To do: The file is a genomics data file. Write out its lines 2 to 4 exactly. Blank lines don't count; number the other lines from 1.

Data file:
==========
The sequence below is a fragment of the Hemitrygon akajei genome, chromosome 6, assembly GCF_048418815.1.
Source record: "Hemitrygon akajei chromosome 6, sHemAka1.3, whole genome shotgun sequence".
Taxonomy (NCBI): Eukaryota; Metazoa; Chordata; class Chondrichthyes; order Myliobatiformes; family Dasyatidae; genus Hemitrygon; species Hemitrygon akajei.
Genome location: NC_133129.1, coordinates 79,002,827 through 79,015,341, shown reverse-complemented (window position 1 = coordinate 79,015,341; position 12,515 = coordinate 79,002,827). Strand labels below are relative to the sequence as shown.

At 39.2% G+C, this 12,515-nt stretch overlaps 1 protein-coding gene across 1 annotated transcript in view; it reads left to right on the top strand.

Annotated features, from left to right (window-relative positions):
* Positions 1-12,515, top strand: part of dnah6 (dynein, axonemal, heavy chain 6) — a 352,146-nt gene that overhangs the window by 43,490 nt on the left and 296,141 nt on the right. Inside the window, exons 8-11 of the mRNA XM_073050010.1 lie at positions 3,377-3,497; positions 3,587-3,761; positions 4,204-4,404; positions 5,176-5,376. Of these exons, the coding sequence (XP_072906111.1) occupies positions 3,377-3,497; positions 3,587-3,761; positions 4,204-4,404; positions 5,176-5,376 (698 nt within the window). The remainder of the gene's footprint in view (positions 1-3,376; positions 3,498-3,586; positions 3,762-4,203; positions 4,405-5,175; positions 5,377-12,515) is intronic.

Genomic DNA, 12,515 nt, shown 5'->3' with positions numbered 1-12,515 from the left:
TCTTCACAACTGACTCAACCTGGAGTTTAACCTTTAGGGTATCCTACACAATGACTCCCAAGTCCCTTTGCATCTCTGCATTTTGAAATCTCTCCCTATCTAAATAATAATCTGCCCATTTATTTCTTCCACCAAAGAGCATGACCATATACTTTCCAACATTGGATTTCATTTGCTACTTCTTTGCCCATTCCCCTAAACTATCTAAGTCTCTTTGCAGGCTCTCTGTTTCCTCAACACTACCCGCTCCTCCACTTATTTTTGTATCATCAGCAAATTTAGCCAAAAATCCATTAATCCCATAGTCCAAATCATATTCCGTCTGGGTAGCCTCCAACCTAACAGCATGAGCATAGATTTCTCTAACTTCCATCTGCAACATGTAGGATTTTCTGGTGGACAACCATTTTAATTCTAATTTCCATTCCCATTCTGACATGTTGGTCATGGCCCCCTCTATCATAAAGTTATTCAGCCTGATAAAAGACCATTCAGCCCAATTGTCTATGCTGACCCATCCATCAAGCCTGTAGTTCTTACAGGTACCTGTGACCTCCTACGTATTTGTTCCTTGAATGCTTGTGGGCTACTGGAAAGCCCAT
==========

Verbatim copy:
Source record: "Hemitrygon akajei chromosome 6, sHemAka1.3, whole genome shotgun sequence".
Taxonomy (NCBI): Eukaryota; Metazoa; Chordata; class Chondrichthyes; order Myliobatiformes; family Dasyatidae; genus Hemitrygon; species Hemitrygon akajei.
Genome location: NC_133129.1, coordinates 79,002,827 through 79,015,341, shown reverse-complemented (window position 1 = coordinate 79,015,341; position 12,515 = coordinate 79,002,827). Strand labels below are relative to the sequence as shown.